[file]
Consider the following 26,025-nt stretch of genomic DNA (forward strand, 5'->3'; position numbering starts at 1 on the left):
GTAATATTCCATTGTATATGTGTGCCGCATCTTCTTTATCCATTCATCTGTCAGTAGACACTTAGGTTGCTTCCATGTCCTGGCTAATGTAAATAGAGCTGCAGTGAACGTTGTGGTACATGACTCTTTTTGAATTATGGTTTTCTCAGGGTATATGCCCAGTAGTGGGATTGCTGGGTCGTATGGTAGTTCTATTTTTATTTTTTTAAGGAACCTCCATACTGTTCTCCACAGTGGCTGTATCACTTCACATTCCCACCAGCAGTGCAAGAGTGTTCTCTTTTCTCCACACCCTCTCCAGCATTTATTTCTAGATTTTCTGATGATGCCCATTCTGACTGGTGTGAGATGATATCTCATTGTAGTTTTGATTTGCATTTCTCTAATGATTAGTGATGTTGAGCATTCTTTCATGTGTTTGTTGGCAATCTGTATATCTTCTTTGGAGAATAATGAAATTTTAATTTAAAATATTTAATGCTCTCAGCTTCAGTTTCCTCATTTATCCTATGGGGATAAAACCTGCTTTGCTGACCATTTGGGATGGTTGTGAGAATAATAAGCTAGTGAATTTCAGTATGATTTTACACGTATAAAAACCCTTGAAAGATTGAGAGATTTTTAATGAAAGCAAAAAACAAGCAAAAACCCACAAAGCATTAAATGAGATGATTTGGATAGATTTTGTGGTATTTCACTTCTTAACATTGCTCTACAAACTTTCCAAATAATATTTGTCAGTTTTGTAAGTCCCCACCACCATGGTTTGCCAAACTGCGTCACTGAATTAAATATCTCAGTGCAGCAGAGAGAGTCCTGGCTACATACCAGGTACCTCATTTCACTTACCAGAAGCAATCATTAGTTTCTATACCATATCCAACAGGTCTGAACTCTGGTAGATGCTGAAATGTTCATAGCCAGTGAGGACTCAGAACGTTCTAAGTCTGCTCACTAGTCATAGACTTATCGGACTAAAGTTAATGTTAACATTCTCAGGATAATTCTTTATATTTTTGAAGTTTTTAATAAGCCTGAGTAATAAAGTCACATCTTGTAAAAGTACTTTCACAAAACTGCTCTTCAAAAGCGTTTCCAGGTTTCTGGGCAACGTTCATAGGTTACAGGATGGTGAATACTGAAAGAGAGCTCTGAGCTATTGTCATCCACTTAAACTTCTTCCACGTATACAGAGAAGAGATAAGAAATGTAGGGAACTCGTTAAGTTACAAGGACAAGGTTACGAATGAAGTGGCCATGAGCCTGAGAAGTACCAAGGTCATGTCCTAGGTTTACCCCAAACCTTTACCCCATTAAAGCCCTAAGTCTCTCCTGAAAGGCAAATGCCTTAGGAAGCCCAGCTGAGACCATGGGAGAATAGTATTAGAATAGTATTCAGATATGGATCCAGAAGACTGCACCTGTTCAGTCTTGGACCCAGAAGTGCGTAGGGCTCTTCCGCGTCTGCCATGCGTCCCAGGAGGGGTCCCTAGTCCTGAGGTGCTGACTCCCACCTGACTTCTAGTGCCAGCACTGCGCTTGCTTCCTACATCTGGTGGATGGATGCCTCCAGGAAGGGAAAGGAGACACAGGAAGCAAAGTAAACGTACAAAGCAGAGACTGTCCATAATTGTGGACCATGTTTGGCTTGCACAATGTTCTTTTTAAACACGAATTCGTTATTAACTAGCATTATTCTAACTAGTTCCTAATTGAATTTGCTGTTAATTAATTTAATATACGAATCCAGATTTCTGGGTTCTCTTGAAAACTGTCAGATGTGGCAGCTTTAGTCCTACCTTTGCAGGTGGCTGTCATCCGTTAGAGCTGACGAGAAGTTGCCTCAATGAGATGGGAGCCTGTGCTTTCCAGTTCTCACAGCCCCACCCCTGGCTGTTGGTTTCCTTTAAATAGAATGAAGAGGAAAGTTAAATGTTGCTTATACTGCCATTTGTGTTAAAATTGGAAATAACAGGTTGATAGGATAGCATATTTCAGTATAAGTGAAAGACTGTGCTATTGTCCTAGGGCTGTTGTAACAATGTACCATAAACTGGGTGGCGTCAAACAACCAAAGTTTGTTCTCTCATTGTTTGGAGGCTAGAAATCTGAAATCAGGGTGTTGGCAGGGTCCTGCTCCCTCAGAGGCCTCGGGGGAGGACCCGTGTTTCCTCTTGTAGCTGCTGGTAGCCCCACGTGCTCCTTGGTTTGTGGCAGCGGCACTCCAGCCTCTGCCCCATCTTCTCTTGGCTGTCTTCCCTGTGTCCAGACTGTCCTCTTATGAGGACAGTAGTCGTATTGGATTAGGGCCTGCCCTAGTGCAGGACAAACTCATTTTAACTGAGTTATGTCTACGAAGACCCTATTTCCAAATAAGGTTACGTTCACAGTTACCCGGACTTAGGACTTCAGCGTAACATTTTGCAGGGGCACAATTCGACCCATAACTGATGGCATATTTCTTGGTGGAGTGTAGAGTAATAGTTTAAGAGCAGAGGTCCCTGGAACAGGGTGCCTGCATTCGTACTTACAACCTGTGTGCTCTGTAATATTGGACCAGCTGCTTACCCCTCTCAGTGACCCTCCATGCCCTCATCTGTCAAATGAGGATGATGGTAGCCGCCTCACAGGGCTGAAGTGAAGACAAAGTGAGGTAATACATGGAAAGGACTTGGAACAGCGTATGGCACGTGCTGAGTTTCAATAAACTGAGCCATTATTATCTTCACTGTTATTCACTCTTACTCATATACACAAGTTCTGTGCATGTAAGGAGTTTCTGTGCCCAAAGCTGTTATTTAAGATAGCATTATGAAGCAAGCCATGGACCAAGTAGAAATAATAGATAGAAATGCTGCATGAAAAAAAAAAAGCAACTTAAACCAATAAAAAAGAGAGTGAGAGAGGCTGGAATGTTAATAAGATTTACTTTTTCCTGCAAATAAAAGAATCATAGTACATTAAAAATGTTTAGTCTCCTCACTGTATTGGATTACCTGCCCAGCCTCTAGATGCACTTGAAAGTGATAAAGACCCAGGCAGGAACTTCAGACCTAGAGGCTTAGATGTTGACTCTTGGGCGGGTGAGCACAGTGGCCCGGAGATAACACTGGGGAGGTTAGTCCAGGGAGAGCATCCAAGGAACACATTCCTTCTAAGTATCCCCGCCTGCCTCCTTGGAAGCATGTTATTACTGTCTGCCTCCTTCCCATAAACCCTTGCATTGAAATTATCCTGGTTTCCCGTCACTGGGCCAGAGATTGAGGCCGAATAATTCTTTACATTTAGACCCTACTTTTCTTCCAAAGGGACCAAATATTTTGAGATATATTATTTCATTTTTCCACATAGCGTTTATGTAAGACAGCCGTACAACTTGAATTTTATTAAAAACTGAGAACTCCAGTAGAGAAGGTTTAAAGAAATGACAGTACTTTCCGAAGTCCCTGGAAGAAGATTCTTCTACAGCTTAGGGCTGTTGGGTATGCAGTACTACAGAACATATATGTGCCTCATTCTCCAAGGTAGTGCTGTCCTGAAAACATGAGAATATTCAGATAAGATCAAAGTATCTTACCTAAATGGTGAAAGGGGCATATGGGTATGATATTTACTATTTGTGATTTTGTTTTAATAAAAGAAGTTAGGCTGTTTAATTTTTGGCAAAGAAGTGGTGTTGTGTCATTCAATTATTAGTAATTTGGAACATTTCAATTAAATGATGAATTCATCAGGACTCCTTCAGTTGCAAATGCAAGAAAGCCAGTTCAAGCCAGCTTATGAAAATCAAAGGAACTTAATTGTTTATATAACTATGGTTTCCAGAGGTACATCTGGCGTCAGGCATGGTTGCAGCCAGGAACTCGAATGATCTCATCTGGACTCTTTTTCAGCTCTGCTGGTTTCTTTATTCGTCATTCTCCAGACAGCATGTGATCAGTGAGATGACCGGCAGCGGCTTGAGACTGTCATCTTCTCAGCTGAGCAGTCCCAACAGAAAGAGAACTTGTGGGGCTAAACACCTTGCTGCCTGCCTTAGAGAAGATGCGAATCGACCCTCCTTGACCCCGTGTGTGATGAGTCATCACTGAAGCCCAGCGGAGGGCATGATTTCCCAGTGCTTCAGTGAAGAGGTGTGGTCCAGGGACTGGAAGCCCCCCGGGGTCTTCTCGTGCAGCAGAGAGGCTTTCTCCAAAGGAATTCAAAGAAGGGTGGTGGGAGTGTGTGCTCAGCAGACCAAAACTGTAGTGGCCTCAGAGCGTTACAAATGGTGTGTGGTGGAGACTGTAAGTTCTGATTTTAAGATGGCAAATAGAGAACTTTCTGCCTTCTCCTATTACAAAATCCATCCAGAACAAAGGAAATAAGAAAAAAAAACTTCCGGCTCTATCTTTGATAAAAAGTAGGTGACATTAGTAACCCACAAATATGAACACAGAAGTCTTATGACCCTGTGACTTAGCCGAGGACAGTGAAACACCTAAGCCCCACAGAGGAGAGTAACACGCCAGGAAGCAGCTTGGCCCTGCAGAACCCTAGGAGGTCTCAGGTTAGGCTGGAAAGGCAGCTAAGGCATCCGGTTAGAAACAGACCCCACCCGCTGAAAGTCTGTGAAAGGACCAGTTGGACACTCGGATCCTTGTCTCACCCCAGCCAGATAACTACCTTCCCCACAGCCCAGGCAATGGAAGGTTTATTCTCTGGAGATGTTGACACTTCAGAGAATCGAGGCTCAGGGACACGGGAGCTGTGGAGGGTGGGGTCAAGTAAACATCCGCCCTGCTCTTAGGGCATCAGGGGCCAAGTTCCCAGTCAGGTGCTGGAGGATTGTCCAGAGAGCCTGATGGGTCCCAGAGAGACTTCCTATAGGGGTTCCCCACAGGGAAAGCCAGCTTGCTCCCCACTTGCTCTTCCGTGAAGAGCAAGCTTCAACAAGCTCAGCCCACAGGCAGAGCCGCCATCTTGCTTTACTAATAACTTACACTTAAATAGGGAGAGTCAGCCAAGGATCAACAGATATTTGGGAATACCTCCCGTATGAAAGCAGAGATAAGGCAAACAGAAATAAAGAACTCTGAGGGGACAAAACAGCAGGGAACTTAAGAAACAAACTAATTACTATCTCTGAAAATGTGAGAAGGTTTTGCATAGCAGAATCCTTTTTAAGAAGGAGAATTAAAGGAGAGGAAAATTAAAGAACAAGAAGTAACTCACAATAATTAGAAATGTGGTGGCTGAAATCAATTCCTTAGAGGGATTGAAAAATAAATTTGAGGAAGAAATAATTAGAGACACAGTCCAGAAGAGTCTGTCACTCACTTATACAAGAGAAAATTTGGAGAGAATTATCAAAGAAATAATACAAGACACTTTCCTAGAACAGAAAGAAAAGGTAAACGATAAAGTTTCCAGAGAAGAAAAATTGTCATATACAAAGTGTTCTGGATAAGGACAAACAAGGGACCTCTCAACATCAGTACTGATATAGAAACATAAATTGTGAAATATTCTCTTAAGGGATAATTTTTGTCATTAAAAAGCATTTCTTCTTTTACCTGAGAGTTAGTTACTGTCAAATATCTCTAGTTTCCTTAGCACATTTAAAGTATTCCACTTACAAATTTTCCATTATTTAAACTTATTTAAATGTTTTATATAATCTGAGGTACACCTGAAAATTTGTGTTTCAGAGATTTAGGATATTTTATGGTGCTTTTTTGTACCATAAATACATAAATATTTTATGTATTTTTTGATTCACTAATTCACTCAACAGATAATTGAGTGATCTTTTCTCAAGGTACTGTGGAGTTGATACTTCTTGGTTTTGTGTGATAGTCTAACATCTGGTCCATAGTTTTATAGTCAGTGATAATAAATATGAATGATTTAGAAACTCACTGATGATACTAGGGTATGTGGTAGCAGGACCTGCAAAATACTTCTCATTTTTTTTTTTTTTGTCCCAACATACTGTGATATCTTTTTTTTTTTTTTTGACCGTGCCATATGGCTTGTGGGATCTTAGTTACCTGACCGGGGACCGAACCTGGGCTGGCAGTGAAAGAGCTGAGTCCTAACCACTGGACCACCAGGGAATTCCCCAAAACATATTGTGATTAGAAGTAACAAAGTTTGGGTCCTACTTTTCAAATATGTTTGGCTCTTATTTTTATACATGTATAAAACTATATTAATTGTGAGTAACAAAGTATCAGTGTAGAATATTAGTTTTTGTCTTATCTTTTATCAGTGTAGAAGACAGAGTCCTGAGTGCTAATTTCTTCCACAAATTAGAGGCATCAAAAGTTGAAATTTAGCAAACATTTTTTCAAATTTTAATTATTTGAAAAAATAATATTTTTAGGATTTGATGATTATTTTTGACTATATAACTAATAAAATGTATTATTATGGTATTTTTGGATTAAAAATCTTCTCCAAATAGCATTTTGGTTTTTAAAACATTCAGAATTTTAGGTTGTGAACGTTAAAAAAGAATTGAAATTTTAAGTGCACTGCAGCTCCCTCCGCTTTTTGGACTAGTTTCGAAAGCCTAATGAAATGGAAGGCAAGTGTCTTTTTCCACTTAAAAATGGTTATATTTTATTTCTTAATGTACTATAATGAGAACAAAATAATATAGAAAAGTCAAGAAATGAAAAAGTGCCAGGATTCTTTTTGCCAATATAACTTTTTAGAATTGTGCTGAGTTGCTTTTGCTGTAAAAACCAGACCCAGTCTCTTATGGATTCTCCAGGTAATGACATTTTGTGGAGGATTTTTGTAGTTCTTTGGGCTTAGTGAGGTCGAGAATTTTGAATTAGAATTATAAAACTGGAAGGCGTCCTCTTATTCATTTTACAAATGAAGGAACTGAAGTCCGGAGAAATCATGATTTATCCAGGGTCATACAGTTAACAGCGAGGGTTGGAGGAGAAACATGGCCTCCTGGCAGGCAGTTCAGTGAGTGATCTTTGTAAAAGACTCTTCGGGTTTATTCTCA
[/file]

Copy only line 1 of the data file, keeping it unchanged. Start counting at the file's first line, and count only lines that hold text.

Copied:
Consider the following 26,025-nt stretch of genomic DNA (forward strand, 5'->3'; position numbering starts at 1 on the left):